When the dust settled, Bodine finished up the year seventeenth in the final standings. He was almost 1400 points behind 1st place Dale Earnhardt.
I?ve spent over 900 words describing the events of Geoff Bodine?s 1994 season, yet I don?t think I?ve scratched the surface on how extremely antipodal his season was. Feast or famine doesn?t describe it. More like Rex Ryan vs. Calista Flockhart.
Bodine completed 8160 laps that season, by far the lowest number by a driver who started in all 31 races. Of the top forty drivers in the 1994 standings, Bodine ranked 33rd in lap completion percentage. Of those ranked below him, only two (Jimmy Spencer and Harry Gant) were not rookies. His 15 DNF?s were by far the most in the series; only John Andretti?s 12 even came close. His 17th place finish in the points was his worst finish since his rookie year 11 years prior.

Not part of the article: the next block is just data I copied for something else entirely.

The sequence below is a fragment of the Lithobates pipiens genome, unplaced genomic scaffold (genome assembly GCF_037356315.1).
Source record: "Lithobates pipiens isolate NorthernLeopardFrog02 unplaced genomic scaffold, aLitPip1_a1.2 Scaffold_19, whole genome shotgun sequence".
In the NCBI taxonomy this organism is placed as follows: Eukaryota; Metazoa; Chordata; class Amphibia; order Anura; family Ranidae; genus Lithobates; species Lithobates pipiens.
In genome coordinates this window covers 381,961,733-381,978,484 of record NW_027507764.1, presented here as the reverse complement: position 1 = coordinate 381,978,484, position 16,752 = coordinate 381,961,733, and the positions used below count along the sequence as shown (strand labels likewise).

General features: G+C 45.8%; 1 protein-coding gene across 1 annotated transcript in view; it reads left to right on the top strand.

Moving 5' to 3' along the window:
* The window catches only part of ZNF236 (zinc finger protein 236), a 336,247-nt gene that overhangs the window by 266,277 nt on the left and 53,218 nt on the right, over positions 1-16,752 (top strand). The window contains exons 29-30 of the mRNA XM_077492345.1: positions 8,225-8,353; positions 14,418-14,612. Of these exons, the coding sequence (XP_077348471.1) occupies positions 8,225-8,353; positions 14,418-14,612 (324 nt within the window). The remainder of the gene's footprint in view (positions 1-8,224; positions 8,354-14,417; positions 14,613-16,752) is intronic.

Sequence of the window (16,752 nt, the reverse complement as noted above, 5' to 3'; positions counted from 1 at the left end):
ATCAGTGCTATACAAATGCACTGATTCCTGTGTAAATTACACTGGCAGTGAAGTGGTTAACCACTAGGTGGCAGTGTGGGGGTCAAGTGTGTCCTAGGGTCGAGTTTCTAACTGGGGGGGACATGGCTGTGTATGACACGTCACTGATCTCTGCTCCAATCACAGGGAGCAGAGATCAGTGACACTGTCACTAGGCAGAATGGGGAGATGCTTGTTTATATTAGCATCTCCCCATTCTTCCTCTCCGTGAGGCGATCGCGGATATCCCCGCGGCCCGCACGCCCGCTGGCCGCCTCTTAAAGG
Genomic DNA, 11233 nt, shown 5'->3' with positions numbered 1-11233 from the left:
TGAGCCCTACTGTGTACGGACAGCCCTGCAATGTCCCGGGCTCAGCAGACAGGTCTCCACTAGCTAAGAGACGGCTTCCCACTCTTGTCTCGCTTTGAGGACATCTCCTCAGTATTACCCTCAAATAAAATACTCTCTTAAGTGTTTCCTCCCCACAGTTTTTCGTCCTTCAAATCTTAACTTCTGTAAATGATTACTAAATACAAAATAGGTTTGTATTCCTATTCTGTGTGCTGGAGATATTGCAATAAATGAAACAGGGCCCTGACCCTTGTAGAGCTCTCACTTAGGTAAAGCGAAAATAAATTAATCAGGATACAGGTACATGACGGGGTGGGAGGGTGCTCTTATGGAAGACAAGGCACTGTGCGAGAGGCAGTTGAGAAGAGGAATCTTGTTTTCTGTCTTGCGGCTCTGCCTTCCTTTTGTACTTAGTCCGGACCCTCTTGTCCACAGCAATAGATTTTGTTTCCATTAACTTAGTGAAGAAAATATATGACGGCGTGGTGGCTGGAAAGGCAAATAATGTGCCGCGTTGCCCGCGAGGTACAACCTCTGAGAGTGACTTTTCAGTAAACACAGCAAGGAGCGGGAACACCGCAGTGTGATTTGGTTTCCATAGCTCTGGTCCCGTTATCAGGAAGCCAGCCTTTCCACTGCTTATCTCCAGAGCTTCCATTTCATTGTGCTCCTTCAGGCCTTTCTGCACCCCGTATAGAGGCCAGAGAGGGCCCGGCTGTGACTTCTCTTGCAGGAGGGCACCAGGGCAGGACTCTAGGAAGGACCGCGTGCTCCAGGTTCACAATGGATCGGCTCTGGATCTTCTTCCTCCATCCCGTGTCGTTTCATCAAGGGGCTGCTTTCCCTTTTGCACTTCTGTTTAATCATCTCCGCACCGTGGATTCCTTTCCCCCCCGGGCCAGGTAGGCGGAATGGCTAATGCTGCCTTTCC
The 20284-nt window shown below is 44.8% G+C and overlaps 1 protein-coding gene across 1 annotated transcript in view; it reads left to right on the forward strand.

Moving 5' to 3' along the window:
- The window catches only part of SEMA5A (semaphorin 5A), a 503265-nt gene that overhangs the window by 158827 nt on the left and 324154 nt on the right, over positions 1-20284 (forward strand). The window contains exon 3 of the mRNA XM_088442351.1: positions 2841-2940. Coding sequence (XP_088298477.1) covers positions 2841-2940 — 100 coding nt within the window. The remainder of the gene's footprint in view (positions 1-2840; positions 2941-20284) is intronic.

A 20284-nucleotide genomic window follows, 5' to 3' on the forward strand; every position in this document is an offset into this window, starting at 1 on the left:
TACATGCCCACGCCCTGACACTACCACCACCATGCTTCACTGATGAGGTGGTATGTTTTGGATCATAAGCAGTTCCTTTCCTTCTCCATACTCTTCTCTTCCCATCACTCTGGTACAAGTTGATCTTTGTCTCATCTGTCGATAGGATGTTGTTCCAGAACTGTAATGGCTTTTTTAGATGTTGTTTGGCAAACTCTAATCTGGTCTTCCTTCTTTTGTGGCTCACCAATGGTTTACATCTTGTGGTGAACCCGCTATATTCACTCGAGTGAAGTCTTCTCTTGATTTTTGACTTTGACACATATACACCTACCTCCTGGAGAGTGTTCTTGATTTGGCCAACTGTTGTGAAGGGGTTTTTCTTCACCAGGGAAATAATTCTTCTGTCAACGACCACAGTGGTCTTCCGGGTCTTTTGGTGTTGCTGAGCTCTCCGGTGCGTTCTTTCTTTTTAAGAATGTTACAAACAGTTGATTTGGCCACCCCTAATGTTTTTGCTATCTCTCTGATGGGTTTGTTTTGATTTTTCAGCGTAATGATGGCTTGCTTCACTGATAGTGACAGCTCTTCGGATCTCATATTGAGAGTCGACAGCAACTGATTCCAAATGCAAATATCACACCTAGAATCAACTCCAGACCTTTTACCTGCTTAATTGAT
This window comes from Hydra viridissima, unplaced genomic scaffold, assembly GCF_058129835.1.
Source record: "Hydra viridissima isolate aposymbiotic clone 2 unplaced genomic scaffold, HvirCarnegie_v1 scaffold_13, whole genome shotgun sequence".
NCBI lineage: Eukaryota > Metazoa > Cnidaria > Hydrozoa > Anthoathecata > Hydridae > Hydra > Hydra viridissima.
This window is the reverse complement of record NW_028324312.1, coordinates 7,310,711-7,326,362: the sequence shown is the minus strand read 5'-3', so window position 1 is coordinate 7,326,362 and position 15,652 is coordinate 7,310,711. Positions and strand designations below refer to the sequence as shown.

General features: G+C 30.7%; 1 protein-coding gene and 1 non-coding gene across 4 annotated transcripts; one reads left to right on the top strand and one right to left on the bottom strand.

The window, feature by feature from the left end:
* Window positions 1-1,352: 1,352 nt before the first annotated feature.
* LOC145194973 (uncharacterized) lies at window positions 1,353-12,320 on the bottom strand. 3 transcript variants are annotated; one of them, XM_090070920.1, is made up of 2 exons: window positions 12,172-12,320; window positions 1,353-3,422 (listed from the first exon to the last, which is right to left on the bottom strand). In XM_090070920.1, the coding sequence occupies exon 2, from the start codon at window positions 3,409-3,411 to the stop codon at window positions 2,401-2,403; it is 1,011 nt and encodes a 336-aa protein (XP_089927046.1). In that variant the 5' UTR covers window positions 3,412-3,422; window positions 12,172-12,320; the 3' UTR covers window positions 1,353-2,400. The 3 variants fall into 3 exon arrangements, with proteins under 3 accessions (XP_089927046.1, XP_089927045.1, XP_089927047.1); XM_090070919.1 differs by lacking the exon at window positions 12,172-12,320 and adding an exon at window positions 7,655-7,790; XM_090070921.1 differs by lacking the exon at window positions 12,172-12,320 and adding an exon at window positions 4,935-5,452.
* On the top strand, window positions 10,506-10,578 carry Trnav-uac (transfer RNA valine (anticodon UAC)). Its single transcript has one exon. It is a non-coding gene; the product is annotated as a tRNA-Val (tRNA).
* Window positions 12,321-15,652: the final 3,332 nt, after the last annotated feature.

His family life was also a bit disheveled. He was infamously booted from the lead by his brother Brett at the inaugural Brickyard 400. This resulted in a chilly relationship between the brothers for the next few years. But things in Bodine?s personal life would only get worse. After the fall race at Bristol, Bodine came home to find that his wife had moved out, and was asking for a divorce. Not only was she his wife of 22 years, but also his business partner in the team**. This dealt a huge blow to the team in 1994 and beyond. GEB Racing was never quite able to get over their financial hardships.
While one might not think that these two personal dilemmas would affect on-track performance, I believe that they added to the tumult that surrounded Bodine at the time. It?s never easy to be an owner-driver, it?s even harder when your personal life is in chaos.